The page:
There’s never a bad time to revisit the information necessary to avoiding the potentially costly and damaging effects of failure to regard ACA compliance. Today’s nextSource Blog is part one of a retrospective, looking-back-at-the-basics of Obamacare as we’ve covered them in the past and reiterates what we’ve shared in numerous posts across 2016 with respect to promoting and enforcing compliance with this important legislation.
The Affordable Care Act (ACA) or Obamacare as it is referred to colloquially, was signed into law in March 2010 by President Obama. The law requires employers who meet the ACA threshold to provide affordable health insurance to all eligible full-time equivalent (FTE) employees. Effective since January 1, 2015, the ACA began affecting businesses with 50 or more FTE employees. For an employer's health insurance policy to be deemed ACA compliant, it must meet thresholds for affordability and adequacy of coverage. Failure to comply with the ACA guidelines exposes employers to Tier 1 and Tier 2 penalties, which are referred to as the "Employer Shared Responsibility Payment." Employers aren't the only ones impacted; individuals must also comply with ACA regulations or they will be subject to penalties which will increase over time.
Additional Important Facts
ACA compliance for employers means that the employer's health insurance policy must meet both the "affordable" and "adequate" guideline. So it is important to understand exactly how those two terms are defined under the law. Affordability is defined by the ACA thusly: "Coverage will be deemed affordable for purposes of the employer penalty if the employee's required contribution of individual/single coverage is not more than 9.5% of the worker’s W-2 wages." Meeting the “Adequacy” requirement (sometimes referred to as the Minimum Value Standard) requires a health plan to pay at least 60% of the total cost of medical services for a standard population.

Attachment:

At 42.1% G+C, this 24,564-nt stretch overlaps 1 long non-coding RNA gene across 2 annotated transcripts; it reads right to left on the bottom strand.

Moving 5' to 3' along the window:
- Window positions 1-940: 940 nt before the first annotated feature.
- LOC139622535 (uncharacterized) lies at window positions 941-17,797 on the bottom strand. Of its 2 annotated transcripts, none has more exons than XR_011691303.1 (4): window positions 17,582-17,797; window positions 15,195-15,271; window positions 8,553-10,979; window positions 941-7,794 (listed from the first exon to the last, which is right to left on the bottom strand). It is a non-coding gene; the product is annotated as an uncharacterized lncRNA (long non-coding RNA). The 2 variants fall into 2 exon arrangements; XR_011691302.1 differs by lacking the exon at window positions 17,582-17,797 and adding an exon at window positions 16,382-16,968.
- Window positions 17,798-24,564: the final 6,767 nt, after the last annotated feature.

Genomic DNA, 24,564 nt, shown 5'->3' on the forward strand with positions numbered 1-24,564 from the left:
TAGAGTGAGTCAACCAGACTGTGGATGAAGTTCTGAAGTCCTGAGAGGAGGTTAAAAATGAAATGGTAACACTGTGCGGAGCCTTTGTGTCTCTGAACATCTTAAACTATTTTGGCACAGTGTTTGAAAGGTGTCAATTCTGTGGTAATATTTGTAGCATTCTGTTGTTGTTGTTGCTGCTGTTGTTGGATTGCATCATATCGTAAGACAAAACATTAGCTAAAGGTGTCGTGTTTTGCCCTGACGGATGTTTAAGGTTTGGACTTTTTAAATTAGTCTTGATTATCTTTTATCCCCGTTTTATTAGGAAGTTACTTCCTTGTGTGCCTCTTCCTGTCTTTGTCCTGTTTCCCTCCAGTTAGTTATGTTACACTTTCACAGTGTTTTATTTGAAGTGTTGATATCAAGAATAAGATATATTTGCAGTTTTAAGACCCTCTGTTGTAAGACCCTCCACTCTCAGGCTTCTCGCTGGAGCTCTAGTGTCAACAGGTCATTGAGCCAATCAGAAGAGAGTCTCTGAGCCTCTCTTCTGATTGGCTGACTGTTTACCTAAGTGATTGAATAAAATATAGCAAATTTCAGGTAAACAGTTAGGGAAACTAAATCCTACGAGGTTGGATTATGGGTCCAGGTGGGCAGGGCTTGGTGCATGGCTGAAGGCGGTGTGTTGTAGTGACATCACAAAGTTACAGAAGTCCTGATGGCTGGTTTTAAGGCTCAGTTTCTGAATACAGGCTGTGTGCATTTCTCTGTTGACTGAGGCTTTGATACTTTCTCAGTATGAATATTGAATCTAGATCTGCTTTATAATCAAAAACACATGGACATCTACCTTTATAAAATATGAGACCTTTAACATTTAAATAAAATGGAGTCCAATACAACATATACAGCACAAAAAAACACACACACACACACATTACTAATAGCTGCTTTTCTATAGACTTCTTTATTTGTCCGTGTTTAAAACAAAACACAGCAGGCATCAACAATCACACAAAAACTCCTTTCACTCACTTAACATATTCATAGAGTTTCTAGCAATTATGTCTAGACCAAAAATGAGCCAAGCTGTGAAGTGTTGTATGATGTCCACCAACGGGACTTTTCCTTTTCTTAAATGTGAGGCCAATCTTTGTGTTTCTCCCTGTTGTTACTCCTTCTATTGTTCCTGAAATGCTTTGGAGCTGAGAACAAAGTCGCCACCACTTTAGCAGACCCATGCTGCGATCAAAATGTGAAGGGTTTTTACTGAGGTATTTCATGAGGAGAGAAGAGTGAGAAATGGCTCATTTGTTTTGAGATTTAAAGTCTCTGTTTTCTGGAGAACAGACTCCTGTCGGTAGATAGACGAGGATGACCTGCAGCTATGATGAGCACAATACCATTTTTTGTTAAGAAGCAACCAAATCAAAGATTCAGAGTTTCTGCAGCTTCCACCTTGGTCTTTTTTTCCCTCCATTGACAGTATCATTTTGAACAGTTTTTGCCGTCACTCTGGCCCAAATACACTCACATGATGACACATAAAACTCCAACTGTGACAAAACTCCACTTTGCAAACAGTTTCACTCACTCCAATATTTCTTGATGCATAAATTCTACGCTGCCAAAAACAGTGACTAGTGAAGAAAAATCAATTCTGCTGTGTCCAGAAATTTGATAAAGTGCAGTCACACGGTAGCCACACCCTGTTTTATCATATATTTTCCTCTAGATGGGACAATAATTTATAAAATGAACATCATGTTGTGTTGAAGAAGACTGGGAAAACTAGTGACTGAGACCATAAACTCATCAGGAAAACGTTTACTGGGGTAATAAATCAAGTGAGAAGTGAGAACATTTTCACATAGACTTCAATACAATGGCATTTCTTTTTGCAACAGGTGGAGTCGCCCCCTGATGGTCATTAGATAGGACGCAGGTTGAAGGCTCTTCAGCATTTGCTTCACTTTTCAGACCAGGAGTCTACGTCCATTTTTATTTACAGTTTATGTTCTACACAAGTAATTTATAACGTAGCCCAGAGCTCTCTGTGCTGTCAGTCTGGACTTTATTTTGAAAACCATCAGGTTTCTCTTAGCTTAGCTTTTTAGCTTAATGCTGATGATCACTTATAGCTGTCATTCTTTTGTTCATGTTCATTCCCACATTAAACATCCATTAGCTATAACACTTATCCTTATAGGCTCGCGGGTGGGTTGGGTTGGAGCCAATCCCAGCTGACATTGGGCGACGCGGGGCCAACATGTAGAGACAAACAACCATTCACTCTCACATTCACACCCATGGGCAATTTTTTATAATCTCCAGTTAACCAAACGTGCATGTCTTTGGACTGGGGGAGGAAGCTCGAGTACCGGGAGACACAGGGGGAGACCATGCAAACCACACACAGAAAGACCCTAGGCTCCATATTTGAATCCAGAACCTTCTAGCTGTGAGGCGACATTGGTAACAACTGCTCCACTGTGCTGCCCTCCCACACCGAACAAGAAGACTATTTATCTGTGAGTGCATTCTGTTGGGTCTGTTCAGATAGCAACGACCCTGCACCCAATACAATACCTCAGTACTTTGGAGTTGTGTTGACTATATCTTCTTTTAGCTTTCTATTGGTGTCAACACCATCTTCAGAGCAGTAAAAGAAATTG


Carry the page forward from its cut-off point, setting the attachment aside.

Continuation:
Tier 1 Employer Penalties may be levied when an employer does not offer any health coverage to its eligible employees. If at least one employee enrolls in coverage on the State Exchange, an employer may face penalties of $2,000 for each of the total number of FTE employees, after 30 (ie. the first 30 FTEs are exempt).
Tier 2 Employer Penalties can occur when an employer does offer health coverage, but the coverage is either, A) not affordable or, B) does not meet the minimum value standards of the ACA. If an employee receives a subsidy on the State Exchange, the employer may be fined $3,000 for each employee receiving such subsidies on the State Exchange. Subsidy eligibility dictates that subsidies are only provided to people with family income between 100% and 400% of the federal poverty level. For 2016, the poverty level for a family of four is defined as those households earning less than $24,300 for the year. 400% of the poverty level for a family of four is $97,200 in 2016. So those earning between $24,000 and $97,200 are eligible for the subsidies this year. Many of those earning below the Federal poverty level are eligible for Medicaid; whereas, those earning above the 400% figure are regarded as being sufficiently able to cover their costs without government subsidy.
Check back later this week for Part II of ACA compliance for employers, which will examine the different types of plans an organization can elect to offer under the ACA and the effects of each.
This post provided by nextSource contributing writers Alexandra Shaw, Contract Specialist, and Anton Robb.